Watson is a tremendous opportunity. We have decades of structured data. We need better access to it. On the unstructured side we have fire hoses of data coming from Facebook and Twitter. We need tools to help people understand this data in near real time. We think Watson provides the opportunity for us. Marketers can paw through data in real time and draw actionable insights.
Rhodin: Another need that people and organizations have is the ability to find the white space, discovering new things. So our second major enterprise solution is IBM Watson Discovery Advisor.
Jay Katzen, president, Clinical Solutions, Elsevier
We think a partnership with IBM can help solve some of the big problems in our business—providing information to clinicians. We provide physicians tools to practice evidence-based medicine.
Physicians have limited time between patients. They don’t have the time and ability to find out what they need to know. The leading cause of death in the US is preventable medical errors. About 400,000 people die per year. That’s preventable.
We have gathered a tremendous amount of information for our physicians. But it’s not taking into account everything they need to make better decisions. We need to speed up the path to a relevant answer. Watson can help us do this. Watson can save lives.
11:15 a.m. Delivering the Cognitive Experience to the Mass Market
Mike Rhodin, SVP, IBM
We’re building an ecosystem of partners to use our platform to take Watson to the mass consumer market. After we announced the ecosystem a few months ago, more than 700 companies raised their hands and said they wanted to work with us. Now it’s more than 800.
Kent Deverell, CEO, Fluid Inc.
We’re leveraging Watson to transform the digital retailing experience.
We use strategy, technology and design to turn experience into the decision to buy. Today 60% of all US retail purchases are influenced by digital experiences.
We think consumers want real advice, but it’s not available online. 80% of consumers say they want advice online.
Technology can help change the equation. Making sense of shopping for consumers is the next big thing. We need to move from keyword searches to conversations—and getting great advice.
The great sales associate is personal, knowledgeable, and interactive. We need technology that can recreate that experience for the consumer. It’s the best of both worlds—the convenience and vast information of ecommerce combined with the personalization and interaction of the physical retail experience.
We created an app with Watson. It’s a simple interface that engages in a dialogue with the consumer. Watson asks questions. The consumer gives details of what they want. It’s natural responsive and personal. It’s intelligent intuitive and limitless. Three years from now we hope you’ll all be shopping this way.
Mike Rhodin: We’ve invited Terry Jones, founder of Travelocity and Kayak to talk about how Watson could transform travel.
Terry Jones, co-founder of Travelocity and Kayak
Leisure travel is fun, but arranging travel is no fun. Technology made it easier to make a reservation. When travel went online, we were able to shop for the best prices and most convenient flights. We could do comparison shopping. We connected people with mobile. It is still more difficult than it should be.
Something is missing. It’s expert advice. You can get reviews on the web, but not advice. Here’s a secret. Me. The guy who revolutionized travel arranging. I use travel agents. I treasure their advice.
Online, everything has to fit in a box. Why can’t my search for a great trip be as simple as a conversation? With Watson, it can be. With Watson and its ability to have a conversation with you, we can move travel outside the box.
We an turn data into advice and turn travel into the kind of conversations we have, and maybe, just maybe, we can revolutionize travel once again.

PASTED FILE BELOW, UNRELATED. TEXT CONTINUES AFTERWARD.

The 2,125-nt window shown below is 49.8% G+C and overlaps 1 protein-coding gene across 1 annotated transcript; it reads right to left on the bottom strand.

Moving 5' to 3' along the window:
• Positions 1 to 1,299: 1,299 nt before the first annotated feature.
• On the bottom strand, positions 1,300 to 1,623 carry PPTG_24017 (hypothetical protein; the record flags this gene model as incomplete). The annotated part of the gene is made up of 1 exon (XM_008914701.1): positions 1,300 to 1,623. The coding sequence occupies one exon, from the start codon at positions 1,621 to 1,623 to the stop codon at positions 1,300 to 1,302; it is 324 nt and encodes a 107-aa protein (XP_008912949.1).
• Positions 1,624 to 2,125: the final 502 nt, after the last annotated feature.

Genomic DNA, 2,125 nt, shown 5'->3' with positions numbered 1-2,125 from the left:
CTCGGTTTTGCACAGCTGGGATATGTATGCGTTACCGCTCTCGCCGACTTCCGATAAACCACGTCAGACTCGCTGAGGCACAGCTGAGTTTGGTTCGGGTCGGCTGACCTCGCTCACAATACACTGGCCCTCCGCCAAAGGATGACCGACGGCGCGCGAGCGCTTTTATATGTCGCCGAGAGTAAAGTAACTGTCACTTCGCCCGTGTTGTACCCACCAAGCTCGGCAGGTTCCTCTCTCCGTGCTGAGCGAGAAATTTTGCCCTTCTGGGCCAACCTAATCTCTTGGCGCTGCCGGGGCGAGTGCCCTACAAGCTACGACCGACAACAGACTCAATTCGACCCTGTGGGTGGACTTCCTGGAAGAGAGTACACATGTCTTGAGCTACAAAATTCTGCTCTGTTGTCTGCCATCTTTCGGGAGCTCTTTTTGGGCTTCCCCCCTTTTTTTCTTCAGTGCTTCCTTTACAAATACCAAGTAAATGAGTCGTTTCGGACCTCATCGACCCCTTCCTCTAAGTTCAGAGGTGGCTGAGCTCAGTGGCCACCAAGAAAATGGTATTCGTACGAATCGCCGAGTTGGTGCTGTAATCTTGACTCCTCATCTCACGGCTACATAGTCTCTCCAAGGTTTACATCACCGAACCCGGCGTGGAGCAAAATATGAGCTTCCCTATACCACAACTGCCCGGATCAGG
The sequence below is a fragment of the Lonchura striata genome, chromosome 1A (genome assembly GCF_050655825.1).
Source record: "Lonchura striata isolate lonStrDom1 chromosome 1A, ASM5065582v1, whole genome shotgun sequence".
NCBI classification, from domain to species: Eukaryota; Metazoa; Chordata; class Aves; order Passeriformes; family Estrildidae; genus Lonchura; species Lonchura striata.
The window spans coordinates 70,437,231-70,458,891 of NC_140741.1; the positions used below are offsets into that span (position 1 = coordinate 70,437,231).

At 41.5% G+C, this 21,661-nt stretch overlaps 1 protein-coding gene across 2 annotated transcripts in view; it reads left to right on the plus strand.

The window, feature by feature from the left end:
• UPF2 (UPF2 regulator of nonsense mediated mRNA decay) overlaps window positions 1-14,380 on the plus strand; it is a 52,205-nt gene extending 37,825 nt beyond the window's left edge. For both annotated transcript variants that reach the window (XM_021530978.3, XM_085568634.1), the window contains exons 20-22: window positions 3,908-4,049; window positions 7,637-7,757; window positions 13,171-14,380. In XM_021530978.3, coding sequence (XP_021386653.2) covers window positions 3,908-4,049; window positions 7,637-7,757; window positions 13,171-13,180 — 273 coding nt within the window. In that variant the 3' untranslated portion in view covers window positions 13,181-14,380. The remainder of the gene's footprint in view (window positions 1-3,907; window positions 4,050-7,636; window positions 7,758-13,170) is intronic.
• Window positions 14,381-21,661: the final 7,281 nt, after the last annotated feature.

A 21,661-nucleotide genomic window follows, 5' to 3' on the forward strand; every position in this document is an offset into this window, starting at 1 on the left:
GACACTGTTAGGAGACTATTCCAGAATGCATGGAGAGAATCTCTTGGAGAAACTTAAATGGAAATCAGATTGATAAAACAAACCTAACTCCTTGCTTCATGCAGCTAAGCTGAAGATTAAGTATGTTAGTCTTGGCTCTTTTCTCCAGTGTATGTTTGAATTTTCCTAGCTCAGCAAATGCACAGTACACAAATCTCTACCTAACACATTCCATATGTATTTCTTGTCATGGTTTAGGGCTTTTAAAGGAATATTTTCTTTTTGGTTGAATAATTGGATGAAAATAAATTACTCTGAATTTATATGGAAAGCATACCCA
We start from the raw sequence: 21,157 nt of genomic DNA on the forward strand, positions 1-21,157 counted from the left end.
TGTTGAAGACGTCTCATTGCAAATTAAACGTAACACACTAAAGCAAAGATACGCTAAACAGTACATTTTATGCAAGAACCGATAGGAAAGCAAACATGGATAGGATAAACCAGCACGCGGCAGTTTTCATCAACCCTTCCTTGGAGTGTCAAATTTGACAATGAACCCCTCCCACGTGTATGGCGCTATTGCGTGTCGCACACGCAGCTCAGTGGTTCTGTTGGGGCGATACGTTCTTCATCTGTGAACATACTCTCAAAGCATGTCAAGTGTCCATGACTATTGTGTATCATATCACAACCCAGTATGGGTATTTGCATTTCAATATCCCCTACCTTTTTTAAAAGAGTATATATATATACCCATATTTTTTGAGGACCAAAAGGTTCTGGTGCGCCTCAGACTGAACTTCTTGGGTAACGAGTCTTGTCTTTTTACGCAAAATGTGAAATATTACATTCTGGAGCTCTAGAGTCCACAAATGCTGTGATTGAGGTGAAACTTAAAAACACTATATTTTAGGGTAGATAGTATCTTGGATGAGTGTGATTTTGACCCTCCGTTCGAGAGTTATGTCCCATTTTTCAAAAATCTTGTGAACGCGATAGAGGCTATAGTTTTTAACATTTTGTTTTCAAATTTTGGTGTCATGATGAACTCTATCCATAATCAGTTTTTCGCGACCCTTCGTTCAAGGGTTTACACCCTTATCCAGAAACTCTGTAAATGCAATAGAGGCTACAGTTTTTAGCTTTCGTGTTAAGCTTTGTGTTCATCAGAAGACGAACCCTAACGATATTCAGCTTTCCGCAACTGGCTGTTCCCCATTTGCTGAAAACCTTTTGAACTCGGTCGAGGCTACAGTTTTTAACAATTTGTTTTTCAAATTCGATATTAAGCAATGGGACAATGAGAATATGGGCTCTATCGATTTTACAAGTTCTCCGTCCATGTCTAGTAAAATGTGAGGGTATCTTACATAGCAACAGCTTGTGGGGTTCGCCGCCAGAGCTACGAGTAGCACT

11:30 a.m. Driving New Market Value
Jeanne Sullivan, Starvest Partners
I believe that Watson could help us deal with one of the biggest problems we have: Joblesslessness. Watson could help people search for and find jobs.
I can see a use for Watson in helping in the insurance business—helping people find policies that are right for them.
I’m happy to see IBM planning some incubation in your new headquarters in New York City. We have been involved in incubators in New York. We see companies enter as projects and leave as companies with solutions. Incubators can be big job creators.
I’d love to see IBM and Watson get involved the new Cornell tech center in New York. Have a West Coast-East Coast bake off. Which is better?
I think we should aim high. I think Watson should be applied to taking on world hunger. Why not? It’s taking on cancer.
It can take on jobs and hunger.
I also think Watson can be applied to the Smarter Planet agenda—helping to make the world work better.
11:40 a.m. Watson: Through the Looking Glass
Guru Banavar, IBM Research
As a computer science researcher, this is an inspiring day for me. Many of the things we have been working on for decades have become mainstream.
Now, we are going to be accelerating all of these innovations to the IBM Watson Group, and we’ll be expanding. Almost one third of IBM Research will be focusing on cognitive computing.
A few examples of the kinds of things we’re doing:
–We’re giving Watson the power to see. It can learn from a large quantity of images and video. It’s not just bout understanding the meta data. It’s understanding the content and learning from the content.
–We’re improving Watson’s ability to conduct natural dialogues with people.
–We’re improving Watson’s ability to discover new knowledge. This can be applied to drug development, materials engineering and other domains. We can come up with new combinations that might never have been considered before. It’s a brainstorming technique.
–We’ll be opening up the platform for the broader community to build new applications we call “cogs.” We need those human innovators to work with cognitive systems to build all sorts of applications. We especially encourage the millennial generation—people who can image brand new ways of using cognitive systems to make our lives much better.
11:45 a.m. Michael Rhodin, SVP, IBM
We’re really excited to work with all of you on making the world a better place.